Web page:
Not all bankruptcy filings are created equal. When deciding to file for bankruptcy, an individual needs to know which type of bankruptcy filing is right for him.
A Chapter 7 bankruptcy is the simplest and fastest form of bankruptcy. It is available to individuals and businesses alike, and is the most common type of bankruptcy in the United States. In a Chapter 7, the debtor’s property is liquidated, or sold off, with the proceeds going to the creditors. Chapter 7 debtors are allowed to retain possession of certain “exempt,” property. In California, most people filing for bankruptcy are able to retain all their property through proper exemptions.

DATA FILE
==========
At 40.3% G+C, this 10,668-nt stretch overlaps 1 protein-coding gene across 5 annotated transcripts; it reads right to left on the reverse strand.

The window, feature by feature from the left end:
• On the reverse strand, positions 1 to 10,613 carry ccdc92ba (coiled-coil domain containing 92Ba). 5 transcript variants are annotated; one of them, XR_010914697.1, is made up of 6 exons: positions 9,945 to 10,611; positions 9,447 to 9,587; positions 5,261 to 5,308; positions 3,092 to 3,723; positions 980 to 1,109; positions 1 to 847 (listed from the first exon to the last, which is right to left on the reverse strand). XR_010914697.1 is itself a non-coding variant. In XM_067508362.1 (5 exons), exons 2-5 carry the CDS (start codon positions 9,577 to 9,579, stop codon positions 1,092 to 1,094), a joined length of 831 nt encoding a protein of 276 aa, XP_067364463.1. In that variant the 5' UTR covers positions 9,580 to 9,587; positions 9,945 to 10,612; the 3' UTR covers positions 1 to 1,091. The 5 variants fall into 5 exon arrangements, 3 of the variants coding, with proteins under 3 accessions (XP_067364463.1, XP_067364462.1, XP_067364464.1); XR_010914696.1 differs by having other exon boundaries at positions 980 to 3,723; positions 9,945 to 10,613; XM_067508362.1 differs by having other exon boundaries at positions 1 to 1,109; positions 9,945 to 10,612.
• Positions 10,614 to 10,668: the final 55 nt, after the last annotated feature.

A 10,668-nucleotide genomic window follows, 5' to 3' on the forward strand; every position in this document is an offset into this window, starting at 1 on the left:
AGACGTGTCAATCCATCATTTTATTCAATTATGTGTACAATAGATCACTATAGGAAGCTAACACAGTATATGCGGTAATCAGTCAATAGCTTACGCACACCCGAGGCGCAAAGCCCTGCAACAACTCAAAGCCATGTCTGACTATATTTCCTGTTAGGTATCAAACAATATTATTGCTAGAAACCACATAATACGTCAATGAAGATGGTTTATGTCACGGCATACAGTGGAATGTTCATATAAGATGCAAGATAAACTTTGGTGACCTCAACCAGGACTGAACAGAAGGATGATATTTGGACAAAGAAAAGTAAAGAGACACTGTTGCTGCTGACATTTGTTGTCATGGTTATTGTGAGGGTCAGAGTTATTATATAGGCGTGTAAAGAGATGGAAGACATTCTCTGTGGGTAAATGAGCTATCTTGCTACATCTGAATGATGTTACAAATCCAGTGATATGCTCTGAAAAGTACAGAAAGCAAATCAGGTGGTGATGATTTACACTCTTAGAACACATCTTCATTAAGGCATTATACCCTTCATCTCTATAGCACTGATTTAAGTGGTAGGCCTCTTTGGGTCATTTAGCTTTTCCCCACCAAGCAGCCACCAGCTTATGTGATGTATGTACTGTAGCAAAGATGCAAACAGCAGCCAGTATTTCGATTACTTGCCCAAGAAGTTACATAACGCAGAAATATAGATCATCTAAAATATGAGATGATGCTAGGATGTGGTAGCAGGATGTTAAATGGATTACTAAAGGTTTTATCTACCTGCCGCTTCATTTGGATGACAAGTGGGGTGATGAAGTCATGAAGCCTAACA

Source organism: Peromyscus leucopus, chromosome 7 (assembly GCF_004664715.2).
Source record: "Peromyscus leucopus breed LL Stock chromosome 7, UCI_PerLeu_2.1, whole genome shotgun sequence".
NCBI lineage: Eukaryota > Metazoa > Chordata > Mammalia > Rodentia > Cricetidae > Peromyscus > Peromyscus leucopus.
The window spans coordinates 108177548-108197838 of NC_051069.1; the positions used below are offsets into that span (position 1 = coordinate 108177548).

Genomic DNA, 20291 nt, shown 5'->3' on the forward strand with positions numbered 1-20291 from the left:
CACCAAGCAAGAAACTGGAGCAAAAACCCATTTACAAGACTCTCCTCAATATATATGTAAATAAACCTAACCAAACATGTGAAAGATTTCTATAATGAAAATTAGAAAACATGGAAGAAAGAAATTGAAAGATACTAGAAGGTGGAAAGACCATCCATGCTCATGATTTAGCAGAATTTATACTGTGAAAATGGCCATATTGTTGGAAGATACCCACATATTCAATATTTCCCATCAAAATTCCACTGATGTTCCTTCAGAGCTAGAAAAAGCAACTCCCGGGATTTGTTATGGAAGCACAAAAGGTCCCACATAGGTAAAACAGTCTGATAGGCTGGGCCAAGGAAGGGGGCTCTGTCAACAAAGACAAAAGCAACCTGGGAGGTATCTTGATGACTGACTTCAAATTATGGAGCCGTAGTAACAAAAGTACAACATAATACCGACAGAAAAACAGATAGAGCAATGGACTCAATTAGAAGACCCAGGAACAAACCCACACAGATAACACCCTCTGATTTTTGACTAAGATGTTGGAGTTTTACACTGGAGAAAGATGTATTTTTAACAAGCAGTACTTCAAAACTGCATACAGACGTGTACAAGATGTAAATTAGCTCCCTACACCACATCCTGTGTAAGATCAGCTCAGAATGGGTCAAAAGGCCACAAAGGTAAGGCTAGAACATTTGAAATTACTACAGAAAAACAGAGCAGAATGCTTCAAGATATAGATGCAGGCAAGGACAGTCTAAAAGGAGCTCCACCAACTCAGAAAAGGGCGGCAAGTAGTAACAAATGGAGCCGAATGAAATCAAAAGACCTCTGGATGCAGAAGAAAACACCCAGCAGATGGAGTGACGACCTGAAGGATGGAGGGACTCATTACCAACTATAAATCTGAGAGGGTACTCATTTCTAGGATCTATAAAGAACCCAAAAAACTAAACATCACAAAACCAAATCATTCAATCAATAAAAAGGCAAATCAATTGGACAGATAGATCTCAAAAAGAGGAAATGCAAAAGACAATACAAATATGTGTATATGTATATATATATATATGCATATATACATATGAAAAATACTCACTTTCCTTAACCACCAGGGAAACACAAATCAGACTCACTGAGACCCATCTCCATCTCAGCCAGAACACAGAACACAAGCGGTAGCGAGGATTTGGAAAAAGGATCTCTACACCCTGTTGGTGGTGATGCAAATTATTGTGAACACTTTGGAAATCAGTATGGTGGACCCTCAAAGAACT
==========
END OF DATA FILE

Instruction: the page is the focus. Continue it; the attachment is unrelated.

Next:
A Chapter 11 bankruptcy is primarily used by businesses, but under the right circumstances, may also be available to individuals. Unlike Chapter 7’s liquidation based approach, a Chapter 11 focuses on reorganization. A Chapter 11 bankruptcy allows the debtor to remain in control of his or her assets and business operations, subject to the bankruptcy court’s oversight and jurisdiction, ensuring that the debtor follows his reorganization and repayment plan.
A Chapter 13 bankruptcy is similar to a Chapter 11, but is available to individuals only. For individuals with regular income, a Chapter 13 may be the right choice as it allows the individual to retain his property while paying off his debts over time. Also, Chapter 13 is much simpler and less expensive than Chapter 11.
Choosing the right form of bankruptcy makes a huge difference in mitigating costs and minimizing stress. If you are contemplating filing for bankruptcy, an experienced bankruptcy attorney can help you understand your options and determine which type of bankruptcy best fits your situation.